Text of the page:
Exhaust fumes from diesel engines can cause cancer: WHO

Exhaust fumes from diesel engines are more carcinogenic than secondhand cigarette smoke and could cause cancer, the cancer research agency of WHO has warned and appealed for action to reduce human exposure to it.

The France-based International Agency for Research on Cancer (IARC) also reclassified diesel engine exhaust fumes as carcinogenic to humans (Group 1) from its group 2A of probable carcinogens based on sufficient evidence that its exposure is associated with an increased risk for lung cancer.

The IARC announcement came after a week-long meeting of independent experts who assessed the scientific evidence on the cancer-causing potential of diesel and gasoline exhausts.

The experts put diesel fumes in the same risk category as noxious substances such as asbestos, arsenic, mustard gas, alcohol and tobacco.

"The scientific evidence was compelling and the Working Group's conclusion was unanimous: diesel engine exhaust causes lung cancer in humans," Dr Christopher Portier, Chairman of the IARC working Group, said in a statement.

"Given the additional health impacts from diesel particulates, exposure to this mixture of chemicals should be reduced worldwide," Dr Portier concluded.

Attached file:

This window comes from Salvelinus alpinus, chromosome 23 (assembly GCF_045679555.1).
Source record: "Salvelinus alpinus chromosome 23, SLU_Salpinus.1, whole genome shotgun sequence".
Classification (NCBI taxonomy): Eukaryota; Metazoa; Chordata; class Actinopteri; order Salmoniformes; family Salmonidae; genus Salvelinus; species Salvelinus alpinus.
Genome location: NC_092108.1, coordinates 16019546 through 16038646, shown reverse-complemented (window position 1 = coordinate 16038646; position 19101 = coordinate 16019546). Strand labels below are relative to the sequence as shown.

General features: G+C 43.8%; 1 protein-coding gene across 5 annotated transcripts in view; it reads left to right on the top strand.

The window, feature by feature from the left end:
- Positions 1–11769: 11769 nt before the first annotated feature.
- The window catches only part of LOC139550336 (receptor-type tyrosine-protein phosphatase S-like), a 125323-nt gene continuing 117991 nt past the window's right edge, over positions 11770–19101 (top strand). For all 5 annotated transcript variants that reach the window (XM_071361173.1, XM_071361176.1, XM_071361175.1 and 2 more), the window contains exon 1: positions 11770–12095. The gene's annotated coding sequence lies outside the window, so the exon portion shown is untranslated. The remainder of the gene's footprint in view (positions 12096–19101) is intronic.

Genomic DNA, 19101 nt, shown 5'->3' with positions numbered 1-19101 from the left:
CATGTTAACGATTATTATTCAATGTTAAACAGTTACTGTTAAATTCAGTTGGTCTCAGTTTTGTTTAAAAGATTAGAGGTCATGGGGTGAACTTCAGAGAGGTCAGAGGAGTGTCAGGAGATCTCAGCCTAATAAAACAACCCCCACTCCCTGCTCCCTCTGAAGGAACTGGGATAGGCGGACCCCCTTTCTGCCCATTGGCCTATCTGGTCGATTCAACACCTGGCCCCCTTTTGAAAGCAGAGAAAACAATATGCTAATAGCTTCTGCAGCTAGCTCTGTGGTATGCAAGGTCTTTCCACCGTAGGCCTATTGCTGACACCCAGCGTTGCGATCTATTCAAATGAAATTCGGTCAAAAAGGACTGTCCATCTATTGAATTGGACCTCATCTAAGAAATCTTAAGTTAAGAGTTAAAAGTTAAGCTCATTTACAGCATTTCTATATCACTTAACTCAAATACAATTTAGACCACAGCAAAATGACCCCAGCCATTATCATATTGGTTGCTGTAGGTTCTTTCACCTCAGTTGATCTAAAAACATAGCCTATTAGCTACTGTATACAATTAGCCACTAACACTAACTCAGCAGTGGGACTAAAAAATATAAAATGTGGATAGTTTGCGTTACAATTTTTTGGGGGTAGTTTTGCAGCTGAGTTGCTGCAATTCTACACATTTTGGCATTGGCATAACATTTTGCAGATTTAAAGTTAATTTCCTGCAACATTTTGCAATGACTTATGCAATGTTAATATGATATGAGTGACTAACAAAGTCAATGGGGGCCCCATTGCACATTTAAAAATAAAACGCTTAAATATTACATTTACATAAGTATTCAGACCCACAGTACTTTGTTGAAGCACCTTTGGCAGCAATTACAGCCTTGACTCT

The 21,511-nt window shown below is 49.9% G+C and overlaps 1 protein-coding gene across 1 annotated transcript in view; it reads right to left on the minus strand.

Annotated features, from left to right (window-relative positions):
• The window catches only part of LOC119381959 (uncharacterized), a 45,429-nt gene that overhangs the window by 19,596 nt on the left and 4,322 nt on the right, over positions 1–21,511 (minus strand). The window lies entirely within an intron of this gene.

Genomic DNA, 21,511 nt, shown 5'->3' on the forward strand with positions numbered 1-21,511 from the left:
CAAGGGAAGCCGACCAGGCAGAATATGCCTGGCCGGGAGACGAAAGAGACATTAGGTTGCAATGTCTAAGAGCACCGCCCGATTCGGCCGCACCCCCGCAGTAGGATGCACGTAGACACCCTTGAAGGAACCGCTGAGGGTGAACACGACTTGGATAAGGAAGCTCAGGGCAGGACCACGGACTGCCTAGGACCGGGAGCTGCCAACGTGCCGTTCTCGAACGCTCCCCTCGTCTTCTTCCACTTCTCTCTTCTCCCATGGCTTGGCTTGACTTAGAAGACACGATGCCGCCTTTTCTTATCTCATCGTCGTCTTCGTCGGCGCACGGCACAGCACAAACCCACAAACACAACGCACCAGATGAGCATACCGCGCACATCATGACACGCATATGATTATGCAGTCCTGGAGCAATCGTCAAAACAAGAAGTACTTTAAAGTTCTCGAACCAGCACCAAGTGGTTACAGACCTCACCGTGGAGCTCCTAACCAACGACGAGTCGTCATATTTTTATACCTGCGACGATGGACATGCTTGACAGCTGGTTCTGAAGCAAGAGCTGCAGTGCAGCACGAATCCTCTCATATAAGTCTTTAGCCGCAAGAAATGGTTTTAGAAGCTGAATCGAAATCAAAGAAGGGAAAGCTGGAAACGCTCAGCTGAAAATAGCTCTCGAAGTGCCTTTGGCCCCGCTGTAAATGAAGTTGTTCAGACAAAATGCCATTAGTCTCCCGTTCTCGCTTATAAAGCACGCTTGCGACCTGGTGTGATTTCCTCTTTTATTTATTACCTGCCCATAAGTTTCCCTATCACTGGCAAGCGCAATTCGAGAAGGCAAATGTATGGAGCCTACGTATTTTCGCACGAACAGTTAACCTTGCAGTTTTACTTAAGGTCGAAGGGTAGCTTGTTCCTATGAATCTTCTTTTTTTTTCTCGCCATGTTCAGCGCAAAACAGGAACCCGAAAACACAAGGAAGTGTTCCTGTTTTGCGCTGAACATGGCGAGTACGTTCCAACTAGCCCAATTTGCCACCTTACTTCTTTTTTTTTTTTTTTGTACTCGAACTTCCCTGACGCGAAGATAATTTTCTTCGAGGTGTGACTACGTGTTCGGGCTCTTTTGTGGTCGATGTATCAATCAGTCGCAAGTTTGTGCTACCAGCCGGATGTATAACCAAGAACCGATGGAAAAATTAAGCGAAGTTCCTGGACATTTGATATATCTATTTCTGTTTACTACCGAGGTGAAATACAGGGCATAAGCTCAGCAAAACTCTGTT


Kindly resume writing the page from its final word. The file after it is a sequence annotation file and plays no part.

"It's on the same order of magnitude as passive smoking," said Kurt Straif, director of the IARC's Monographs Program, a department that evaluates cancer risks.

"This could be another big push for countries to clean up exhaust from diesel engines."The IARC experts also concluded that exhaust fume from petrol, or gasoline, was possibly carcinogenic, a finding unchanged from its previous assessment in 1989.

The announcement was welcomed by Dr Lesley Walker of the Cancer Research UK. "This report, from an international panel of experts, sends a clear message that diesel fumes can cause lung cancer," Dr Walker was quoted as saying by 'Daily Mail'.

"The evidence of harmful health effects of diesel, particularly for people exposed to high levels through their jobs, has been accumulating for many years.

"But, the overall number of lung cancers caused by diesel fumes is likely to be a fraction of those caused by smoking tobacco. Employers and workers should take appropriate action to minimise exposure in the workplace."

Comments (+)